Course Content
SketchUp PRO
About Lesson

If you want to present your project in a special way, you can achieve this by applying styles. In this lesson, I’ll show you what it’s really all about.

Changing the currently applied style can be a very simple process. It is enough to choose another option from the palette at the top of the screen instead of the default style (Shaded with Texture). If you choose the first one from the left (Shaded), all textures will be removed from the screen, and if you choose the next icon (Hidden Line), the complete project will be displayed in the form of a drawing. The next option (Wireframe) allows you to display elements that are in the background, and you can achieve a similar effect if you return to the basic style and turn on the Back Edges option. The X-Ray option works in the same way, and if you don’t like this style of display, you will have to click on the same icon again to turn it off.

I’ll go back to the default style and on the right side of the screen look for the section with the same name (Style). As you can see, there are already several options in it, and if I click on this icon and start the In Model option, the selection will be reduced to only one item, the one that represents the currently active style (Construction Documentation Style).

If you want to present your project in the form of a drawing and you don’t like what the Hidden Line option offers, open this menu and look for the Sketchy Edges item. After that, a series of new shortcuts will appear in this section, each of them allowing you to apply the appropriate style. To show you how it looks in practice, I will randomly activate some of these styles and you pay attention to the effects that can be achieved. As you can see, these are line drawings that differ from each other in the thickness of the line, the length of individual segments, and the way they end. I like the style called Pencil with Endpoints the most, and in practice, Fineliner, which is very similar to it, is often used. It is characterized by slightly curved lines that overlap each other, so the whole display looks very much like a sketch made by hand.

If you have found a suitable style and want to save the current view, you can achieve this by creating a new scene. To that end, I will open the corresponding section and click on the icon with the plus sign, and the program will warn me that this operation may affect the currently active parameters. It doesn’t suit me, so I will choose the Do nothing to save changes option and create a new scene with one click.

Now that I’ve successfully saved this view, I can go back to the style sheet and select the item called Style Builder Competition from it. As you can see there are styles here too that mimic hand made sketches, and I’ll do my best to find something that can serve to represent the entire object. So I’ll switch to the exterior first and then turn off the tag that’s connected to the ceiling. In the end, I should get a very nice drawing that includes the entire object, so I will try to save it as a separate scene.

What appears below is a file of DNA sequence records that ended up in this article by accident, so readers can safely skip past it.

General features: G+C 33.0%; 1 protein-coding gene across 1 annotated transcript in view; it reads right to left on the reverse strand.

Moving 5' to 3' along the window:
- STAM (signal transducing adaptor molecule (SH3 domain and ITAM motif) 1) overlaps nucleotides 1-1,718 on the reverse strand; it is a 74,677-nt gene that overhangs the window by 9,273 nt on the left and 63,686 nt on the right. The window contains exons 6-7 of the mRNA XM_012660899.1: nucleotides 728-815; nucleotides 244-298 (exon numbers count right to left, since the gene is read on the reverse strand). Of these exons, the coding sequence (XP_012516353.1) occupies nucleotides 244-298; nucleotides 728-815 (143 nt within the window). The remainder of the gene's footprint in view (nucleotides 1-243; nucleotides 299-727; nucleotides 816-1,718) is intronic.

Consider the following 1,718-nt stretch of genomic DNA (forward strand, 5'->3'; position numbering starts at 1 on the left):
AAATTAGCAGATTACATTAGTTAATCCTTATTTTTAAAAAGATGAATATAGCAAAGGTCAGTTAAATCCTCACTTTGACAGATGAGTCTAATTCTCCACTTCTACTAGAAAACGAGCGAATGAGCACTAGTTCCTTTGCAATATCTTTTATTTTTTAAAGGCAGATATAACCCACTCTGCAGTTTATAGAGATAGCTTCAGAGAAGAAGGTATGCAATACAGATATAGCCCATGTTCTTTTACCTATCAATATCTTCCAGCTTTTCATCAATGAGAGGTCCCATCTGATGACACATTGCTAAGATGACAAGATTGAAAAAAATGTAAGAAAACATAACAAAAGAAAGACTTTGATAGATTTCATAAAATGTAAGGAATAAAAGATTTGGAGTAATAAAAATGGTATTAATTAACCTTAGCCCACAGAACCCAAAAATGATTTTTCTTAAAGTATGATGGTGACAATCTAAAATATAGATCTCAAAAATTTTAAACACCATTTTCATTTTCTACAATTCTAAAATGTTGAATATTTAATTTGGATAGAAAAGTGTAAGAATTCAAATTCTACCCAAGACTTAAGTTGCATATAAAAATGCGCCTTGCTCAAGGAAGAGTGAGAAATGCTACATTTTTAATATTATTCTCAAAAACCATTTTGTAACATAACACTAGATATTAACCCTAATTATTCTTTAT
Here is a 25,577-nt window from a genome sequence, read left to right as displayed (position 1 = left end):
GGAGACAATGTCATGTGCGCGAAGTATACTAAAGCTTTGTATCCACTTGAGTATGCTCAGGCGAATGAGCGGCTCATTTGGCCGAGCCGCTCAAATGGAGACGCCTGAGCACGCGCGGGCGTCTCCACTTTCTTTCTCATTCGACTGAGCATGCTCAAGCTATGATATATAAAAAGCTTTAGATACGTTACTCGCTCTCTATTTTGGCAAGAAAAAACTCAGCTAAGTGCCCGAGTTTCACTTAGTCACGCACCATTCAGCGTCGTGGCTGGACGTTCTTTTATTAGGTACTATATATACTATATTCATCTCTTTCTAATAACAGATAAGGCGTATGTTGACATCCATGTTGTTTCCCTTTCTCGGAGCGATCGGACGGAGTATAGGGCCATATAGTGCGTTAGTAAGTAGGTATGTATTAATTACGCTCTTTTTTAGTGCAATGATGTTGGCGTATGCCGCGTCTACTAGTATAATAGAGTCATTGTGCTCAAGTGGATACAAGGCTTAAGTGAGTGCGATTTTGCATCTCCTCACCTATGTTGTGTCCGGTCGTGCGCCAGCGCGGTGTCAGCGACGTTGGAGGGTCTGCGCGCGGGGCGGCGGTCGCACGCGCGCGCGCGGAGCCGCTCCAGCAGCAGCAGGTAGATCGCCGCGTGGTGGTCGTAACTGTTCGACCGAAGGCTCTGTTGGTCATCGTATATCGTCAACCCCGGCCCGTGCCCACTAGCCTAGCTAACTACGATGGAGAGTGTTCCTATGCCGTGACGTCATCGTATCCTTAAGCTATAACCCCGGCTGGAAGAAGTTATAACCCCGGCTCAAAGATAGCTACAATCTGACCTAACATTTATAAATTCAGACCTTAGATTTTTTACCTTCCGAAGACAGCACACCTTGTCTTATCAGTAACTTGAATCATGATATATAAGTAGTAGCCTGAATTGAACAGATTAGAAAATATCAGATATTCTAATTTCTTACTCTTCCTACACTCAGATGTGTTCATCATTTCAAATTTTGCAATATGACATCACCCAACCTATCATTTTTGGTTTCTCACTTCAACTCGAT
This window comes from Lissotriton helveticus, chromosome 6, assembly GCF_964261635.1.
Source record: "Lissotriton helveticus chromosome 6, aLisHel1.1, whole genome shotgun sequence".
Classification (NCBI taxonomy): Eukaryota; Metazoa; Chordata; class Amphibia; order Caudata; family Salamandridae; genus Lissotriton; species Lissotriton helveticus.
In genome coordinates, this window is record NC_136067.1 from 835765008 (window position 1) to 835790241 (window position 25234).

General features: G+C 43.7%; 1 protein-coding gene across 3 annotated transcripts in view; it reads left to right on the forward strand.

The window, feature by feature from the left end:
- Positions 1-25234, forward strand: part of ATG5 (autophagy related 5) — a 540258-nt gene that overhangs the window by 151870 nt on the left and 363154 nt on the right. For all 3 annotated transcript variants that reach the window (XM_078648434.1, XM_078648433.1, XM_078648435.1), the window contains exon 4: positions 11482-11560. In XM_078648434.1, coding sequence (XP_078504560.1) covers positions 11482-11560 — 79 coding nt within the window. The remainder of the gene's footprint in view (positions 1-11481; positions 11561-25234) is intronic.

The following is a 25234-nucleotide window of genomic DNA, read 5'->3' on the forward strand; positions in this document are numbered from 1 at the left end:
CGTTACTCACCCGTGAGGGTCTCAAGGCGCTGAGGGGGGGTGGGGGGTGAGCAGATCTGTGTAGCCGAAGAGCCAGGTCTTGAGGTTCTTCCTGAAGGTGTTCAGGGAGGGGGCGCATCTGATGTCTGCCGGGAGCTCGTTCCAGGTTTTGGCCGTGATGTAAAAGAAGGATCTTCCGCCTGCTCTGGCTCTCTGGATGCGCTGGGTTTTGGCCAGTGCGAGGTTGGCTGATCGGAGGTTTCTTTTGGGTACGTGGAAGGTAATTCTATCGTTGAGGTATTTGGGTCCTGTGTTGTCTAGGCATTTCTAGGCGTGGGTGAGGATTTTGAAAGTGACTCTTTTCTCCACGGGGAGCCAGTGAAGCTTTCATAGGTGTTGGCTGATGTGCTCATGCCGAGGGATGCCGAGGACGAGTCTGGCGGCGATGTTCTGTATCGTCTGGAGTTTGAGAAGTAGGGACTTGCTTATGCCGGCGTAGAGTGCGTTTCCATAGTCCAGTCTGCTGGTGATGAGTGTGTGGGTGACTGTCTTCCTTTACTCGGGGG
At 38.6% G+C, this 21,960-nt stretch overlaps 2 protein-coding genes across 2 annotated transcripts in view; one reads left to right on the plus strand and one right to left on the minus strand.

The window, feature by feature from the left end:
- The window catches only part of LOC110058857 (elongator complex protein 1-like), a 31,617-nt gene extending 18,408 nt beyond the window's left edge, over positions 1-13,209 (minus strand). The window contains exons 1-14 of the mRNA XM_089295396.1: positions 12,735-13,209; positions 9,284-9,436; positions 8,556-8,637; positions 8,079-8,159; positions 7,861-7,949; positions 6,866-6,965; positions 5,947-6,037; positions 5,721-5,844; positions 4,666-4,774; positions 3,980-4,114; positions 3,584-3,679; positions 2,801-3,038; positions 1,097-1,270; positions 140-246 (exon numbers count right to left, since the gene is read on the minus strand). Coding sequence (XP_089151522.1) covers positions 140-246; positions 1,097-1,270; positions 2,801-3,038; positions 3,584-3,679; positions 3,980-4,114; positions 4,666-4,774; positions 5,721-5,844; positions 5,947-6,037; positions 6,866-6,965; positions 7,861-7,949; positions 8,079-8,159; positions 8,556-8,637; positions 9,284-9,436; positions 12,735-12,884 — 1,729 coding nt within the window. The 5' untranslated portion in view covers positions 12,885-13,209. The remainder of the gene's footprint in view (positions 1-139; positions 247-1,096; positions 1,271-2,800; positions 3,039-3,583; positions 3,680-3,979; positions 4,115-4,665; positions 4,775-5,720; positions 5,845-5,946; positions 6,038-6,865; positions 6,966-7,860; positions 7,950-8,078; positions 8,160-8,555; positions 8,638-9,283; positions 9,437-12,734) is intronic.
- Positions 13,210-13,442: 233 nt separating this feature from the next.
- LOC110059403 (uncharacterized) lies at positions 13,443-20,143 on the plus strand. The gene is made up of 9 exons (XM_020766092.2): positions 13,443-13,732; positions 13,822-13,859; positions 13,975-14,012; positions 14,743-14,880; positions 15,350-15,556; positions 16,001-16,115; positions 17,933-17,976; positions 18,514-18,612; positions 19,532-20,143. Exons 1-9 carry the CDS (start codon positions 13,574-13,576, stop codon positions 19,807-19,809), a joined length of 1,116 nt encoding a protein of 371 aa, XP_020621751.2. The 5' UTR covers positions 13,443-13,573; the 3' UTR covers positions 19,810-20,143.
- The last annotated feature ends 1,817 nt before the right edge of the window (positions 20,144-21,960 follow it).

If you prefer drawings that are made of straight lines, select the Straight Lines item and try some of the offered options. I’m going to take the opportunity to check how all of this would look in different colors, so to that end I’ll first select the Color Sets item and then activate some of the styles that fall into this category. It seems to me that all this has gone too far, so by selecting the Photo Modeling item, I will return to the line view, which is suitable for subsequent interventions, and check whether it suits my needs. It looks like the style I had at the beginning was the best, so I’ll go back to Default Styles and click on the option called Shaded with Texture. Now that everything is in place, it wouldn’t hurt to rotate the entire model a bit more and finally create the final scene.

Before I finish this lesson, I would like to remind you of what I have done so far. That’s why by selecting the Rendering item, I will return to the initial scene and then move to a view that is composed exclusively of line elements in one move. The next scene includes the complete model rendered in a similar way, only to finally have all the elements reappear in a mode that involves the application of different colors and textures. I could have achieved the same effect by selecting the first scene (Top View), but I wanted to show you how you can easily display the same model in several different ways.

If you want to check which styles you have used so far, you can do so by selecting the Home icon. After that, a series of options belonging to different categories will appear in front of you, which in my case means that this section will be filled with a large number of new icons. Since I only need styles that are related to existing scenes at this point, I’ll try to declutter this list a bit. To that end, I need to click on the icon called Details and select the Purge Unused option from the menu. After that, the entire selection will be reduced to only four styles – Construction Documentation Style – which is part of the original project, Fineliner – which I used for the drawing in scene no. 5, Pencil Edges – for exterior drawing and Shaded with Texture as a regular display in many different scenes.

Join the conversation
0% Complete